William Goldman (mathematician)

William Mark Goldman (born 1955 in Kansas City, Missouri) is a professor of mathematics at the University of Maryland, College Park (since 1986). He received a B.A. in mathematics from Princeton University in 1977, and a Ph.D. in mathematics from the University of California, Berkeley in 1980.

William Goldman
Goldman william mark.jpg
William Goldman at Bar-Ilan University in 2008
Born (1955-11-17) November 17, 1955 (age 66)
Kansas City, United States
NationalityAmerican
Alma materPrinceton University
University of California, Berkeley
Scientific career
FieldsMathematics
InstitutionsUniversity of Maryland-College Park
Doctoral advisorsMorris Hirsch
William Thurston

Research contributionsEdit

Goldman has investigated geometric structures, in various incarnations, on manifolds since his undergraduate thesis, "Affine manifolds and projective geometry on manifolds", supervised by William Thurston and Dennis Sullivan. This work led to work with Morris Hirsch and David Fried on affine structures on manifolds, and work in real projective structures on compact surfaces. In particular he proved that the space of convex real projective structures on a closed orientable surface of genus   is homeomorphic to an open cell of dimension  . With Suhyoung Choi, he proved that this space is a connected component (the "Hitchin component") of the space of equivalence classes of representations of the fundamental group in  . Combining this result with Suhyoung Choi's convex decomposition theorem, this led to a complete classification of convex real projective structures on compact surfaces.

His doctoral dissertation, "Discontinuous groups and the Euler class" (supervised by Morris W. Hirsch), characterizes discrete embeddings of surface groups in   in terms of maximal Euler class, proving a converse to the Milnor–Wood inequality for flat bundles. Shortly thereafter he showed that the space of representations of the fundamental group of a closed orientable surface of genus   in   has   connected components, distinguished by the Euler class.

With David Fried, he classified compact quotients of Euclidean 3-space by discrete groups of affine transformations, showing that all such manifolds are finite quotients of torus bundles over the circle. The noncompact case is much more interesting, as Grigory Margulis found complete affine manifolds with nonabelian free fundamental group. In his 1990 doctoral thesis, Todd Drumm found examples which are solid handlebodies using polyhedra which have since been called "crooked planes."

Goldman found examples (non-Euclidean nilmanifolds and solvmanifolds) of closed 3-manifolds which fail to admit flat conformal structures.

Generalizing Scott Wolpert's work on the Weil–Petersson symplectic structure on the space of hyperbolic structures on surfaces, he found an algebraic-topological description of a symplectic structure on spaces of representations of a surface group in a reductive Lie group. Traces of representations of the corresponding curves on the surfaces generate a Poisson algebra, whose Lie bracket has a topological description in terms of the intersections of curves. Furthermore, the Hamiltonian vector fields of these trace functions define flows generalizing the Fenchel–Nielsen flows on Teichmüller space. This symplectic structure is invariant under the natural action of the mapping class group, and using the relationship between Dehn twists and the generalized Fenchel–Nielsen flows, he proved the ergodicity of the action of the mapping class group on the SU(2)-character variety with respect to symplectic Lebesgue measure.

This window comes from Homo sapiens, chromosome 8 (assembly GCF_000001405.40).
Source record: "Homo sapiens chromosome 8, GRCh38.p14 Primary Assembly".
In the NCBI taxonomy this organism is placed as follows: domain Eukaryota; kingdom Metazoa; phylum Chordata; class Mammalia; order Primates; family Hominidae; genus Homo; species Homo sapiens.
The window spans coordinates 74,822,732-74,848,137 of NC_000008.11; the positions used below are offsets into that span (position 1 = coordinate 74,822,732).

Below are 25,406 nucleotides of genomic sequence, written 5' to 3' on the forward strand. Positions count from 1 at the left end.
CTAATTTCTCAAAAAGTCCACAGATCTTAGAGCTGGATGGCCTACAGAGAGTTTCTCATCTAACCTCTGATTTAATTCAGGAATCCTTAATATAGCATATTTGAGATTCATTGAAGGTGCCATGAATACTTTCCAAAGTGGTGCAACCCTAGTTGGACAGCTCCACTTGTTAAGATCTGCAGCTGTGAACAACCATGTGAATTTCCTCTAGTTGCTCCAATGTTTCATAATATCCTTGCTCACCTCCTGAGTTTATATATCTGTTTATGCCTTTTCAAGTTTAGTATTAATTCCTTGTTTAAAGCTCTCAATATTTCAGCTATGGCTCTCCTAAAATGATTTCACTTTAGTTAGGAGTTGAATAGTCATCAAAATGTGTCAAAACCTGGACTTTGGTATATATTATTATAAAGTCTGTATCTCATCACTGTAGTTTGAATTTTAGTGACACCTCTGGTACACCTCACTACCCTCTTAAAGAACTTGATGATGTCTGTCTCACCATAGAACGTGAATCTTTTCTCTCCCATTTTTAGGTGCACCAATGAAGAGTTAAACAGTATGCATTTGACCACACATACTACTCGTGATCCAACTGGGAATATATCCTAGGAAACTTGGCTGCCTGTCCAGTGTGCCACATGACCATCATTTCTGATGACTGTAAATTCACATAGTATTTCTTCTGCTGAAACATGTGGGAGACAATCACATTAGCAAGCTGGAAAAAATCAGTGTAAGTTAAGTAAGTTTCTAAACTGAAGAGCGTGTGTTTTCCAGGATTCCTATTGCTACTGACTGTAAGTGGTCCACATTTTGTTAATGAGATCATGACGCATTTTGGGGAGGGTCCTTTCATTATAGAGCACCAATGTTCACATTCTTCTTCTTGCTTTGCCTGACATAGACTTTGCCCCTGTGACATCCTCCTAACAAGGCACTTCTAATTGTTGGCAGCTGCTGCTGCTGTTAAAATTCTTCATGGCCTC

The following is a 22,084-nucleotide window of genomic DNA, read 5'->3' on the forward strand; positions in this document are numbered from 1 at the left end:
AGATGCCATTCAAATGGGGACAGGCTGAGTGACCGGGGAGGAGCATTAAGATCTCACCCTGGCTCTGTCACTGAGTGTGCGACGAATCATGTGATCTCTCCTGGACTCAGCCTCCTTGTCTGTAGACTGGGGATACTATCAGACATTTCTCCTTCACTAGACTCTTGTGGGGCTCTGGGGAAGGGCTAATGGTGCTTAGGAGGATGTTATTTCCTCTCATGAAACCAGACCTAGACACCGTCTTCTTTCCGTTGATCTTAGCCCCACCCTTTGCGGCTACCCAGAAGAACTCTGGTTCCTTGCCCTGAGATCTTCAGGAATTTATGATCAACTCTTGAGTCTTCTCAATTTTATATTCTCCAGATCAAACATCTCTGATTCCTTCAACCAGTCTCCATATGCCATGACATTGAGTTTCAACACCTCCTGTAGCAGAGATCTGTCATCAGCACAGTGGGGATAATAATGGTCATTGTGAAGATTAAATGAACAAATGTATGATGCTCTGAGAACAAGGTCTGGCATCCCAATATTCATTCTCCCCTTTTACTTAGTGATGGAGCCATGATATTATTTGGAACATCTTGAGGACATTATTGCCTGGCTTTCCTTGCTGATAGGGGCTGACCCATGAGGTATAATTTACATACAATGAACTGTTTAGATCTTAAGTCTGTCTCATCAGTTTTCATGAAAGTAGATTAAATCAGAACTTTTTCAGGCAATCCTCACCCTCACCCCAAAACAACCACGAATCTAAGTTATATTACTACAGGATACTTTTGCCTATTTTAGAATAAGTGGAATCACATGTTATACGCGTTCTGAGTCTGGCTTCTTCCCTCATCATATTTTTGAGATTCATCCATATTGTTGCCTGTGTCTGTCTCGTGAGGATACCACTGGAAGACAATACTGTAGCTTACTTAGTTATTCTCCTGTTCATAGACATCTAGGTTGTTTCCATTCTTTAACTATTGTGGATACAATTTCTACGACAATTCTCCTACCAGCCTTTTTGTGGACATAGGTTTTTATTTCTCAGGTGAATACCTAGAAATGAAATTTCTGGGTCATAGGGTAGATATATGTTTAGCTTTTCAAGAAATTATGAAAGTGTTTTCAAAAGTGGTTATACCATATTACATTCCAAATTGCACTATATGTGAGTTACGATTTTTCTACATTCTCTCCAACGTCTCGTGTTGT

Following suggestions of Pierre Deligne, he and John Millson proved that the variety of representations of the fundamental group of a compact Kähler manifold has singularities defined by systems of homogeneous quadratic equations. This leads to various local rigidity results for actions on Hermitian symmetric spaces.

With John Parker, he examined the complex hyperbolic ideal triangle group representations. These are representations of hyperbolic ideal triangle groups to the group of holomorphic isometries of the complex hyperbolic plane such that each standard generator of the triangle group maps to a complex reflection and the products of pairs of generators to parabolics. The space of representations for a given triangle group (modulo conjugacy) is parametrized by a half-open interval. They showed that the representations in a particular range were discrete and conjectured that a representation would be discrete if and only if it was in a specified larger range. This has become known as the Goldman–Parker conjecture and was eventually proven by Richard Schwartz.

Professional serviceEdit

Goldman also heads a research group at the University of Maryland called the Experimental Geometry Lab, a team developing software (primarily in Mathematica) to explore geometric structures and dynamics in low dimensions. He served on the Board of Governors for The Geometry Center at the University of Minnesota from 1994 to 1996.

He served as Editor-In-Chief of Geometriae Dedicata from 2003 until 2013.

Awards and honorsEdit

In 2012 he became a fellow of the American Mathematical Society.[1]

PublicationsEdit

  • Goldman, William M. (1999). Complex hyperbolic geometry. Oxford Mathematical Monographs. Oxford Science Publications. New York: The Clarendon Press, Oxford University Press. xx+316 pp. ISBN 0-19-853793-X. MR 1695450.
  • Goldman, William M.; Xia, Eugene Z. (2008). "Rank one Higgs bundles and representations of fundamental groups of Riemann surfaces". Memoirs of the American Mathematical Society. 193 (904): viii+69 pp. arXiv:math/0402429. doi:10.1090/memo/0904. ISSN 0065-9266. MR 2400111. S2CID 2865489.

ReferencesEdit

External linksEdit